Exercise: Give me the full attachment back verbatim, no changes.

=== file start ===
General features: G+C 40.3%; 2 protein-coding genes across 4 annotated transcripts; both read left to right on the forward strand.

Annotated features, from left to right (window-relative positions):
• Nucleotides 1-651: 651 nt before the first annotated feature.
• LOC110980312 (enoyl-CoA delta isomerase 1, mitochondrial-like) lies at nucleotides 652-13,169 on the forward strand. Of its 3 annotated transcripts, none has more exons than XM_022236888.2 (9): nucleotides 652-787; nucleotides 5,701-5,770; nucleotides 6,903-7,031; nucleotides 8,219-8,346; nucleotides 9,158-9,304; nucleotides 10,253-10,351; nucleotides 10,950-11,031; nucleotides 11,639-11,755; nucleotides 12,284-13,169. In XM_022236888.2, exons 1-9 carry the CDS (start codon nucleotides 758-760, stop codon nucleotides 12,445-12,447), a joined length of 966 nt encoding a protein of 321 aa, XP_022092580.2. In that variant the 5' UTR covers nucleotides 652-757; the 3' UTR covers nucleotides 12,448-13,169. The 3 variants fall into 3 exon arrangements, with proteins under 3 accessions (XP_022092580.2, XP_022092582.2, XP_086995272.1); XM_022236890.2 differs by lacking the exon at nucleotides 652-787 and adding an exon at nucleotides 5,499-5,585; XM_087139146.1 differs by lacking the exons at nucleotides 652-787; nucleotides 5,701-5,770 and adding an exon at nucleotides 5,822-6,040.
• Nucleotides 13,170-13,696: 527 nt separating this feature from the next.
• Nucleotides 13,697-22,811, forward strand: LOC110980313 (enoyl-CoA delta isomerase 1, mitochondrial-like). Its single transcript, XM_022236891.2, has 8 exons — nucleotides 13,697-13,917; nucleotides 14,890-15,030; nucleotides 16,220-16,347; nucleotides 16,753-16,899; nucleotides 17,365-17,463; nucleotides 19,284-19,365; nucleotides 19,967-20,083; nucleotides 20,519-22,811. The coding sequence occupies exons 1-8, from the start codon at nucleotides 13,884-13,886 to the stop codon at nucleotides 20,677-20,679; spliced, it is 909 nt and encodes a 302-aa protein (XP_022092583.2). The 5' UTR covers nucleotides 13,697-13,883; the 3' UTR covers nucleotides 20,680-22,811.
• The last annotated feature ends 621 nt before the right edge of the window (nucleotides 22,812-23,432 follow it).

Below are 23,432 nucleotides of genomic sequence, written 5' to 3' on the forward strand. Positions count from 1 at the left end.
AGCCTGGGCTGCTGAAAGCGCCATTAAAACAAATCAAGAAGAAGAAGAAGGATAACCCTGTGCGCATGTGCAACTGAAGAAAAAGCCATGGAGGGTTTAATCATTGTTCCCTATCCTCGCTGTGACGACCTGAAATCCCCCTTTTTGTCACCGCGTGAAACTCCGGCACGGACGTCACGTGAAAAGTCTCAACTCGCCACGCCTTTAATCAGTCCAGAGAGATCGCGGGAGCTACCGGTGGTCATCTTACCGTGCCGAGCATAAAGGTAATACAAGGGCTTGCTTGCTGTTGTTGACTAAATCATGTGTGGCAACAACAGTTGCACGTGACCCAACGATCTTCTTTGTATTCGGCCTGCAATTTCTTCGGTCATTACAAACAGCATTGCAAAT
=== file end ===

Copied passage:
General features: G+C 40.3%; 2 protein-coding genes across 4 annotated transcripts; both read left to right on the forward strand.

Annotated features, from left to right (window-relative positions):
• Nucleotides 1-651: 651 nt before the first annotated feature.
• LOC110980312 (enoyl-CoA delta isomerase 1, mitochondrial-like) lies at nucleotides 652-13,169 on the forward strand. Of its 3 annotated transcripts, none has more exons than XM_022236888.2 (9): nucleotides 652-787; nucleotides 5,701-5,770; nucleotides 6,903-7,031; nucleotides 8,219-8,346; nucleotides 9,158-9,304; nucleotides 10,253-10,351; nucleotides 10,950-11,031; nucleotides 11,639-11,755; nucleotides 12,284-13,169. In XM_022236888.2, exons 1-9 carry the CDS (start codon nucleotides 758-760, stop codon nucleotides 12,445-12,447), a joined length of 966 nt encoding a protein of 321 aa, XP_022092580.2. In that variant the 5' UTR covers nucleotides 652-757; the 3' UTR covers nucleotides 12,448-13,169. The 3 variants fall into 3 exon arrangements, with proteins under 3 accessions (XP_022092580.2, XP_022092582.2, XP_086995272.1); XM_022236890.2 differs by lacking the exon at nucleotides 652-787 and adding an exon at nucleotides 5,499-5,585; XM_087139146.1 differs by lacking the exons at nucleotides 652-787; nucleotides 5,701-5,770 and adding an exon at nucleotides 5,822-6,040.
• Nucleotides 13,170-13,696: 527 nt separating this feature from the next.
• Nucleotides 13,697-22,811, forward strand: LOC110980313 (enoyl-CoA delta isomerase 1, mitochondrial-like). Its single transcript, XM_022236891.2, has 8 exons — nucleotides 13,697-13,917; nucleotides 14,890-15,030; nucleotides 16,220-16,347; nucleotides 16,753-16,899; nucleotides 17,365-17,463; nucleotides 19,284-19,365; nucleotides 19,967-20,083; nucleotides 20,519-22,811. The coding sequence occupies exons 1-8, from the start codon at nucleotides 13,884-13,886 to the stop codon at nucleotides 20,677-20,679; spliced, it is 909 nt and encodes a 302-aa protein (XP_022092583.2). The 5' UTR covers nucleotides 13,697-13,883; the 3' UTR covers nucleotides 20,680-22,811.
• The last annotated feature ends 621 nt before the right edge of the window (nucleotides 22,812-23,432 follow it).

Below are 23,432 nucleotides of genomic sequence, written 5' to 3' on the forward strand. Positions count from 1 at the left end.
AGCCTGGGCTGCTGAAAGCGCCATTAAAACAAATCAAGAAGAAGAAGAAGGATAACCCTGTGCGCATGTGCAACTGAAGAAAAAGCCATGGAGGGTTTAATCATTGTTCCCTATCCTCGCTGTGACGACCTGAAATCCCCCTTTTTGTCACCGCGTGAAACTCCGGCACGGACGTCACGTGAAAAGTCTCAACTCGCCACGCCTTTAATCAGTCCAGAGAGATCGCGGGAGCTACCGGTGGTCATCTTACCGTGCCGAGCATAAAGGTAATACAAGGGCTTGCTTGCTGTTGTTGACTAAATCATGTGTGGCAACAACAGTTGCACGTGACCCAACGATCTTCTTTGTATTCGGCCTGCAATTTCTTCGGTCATTACAAACAGCATTGCAAAT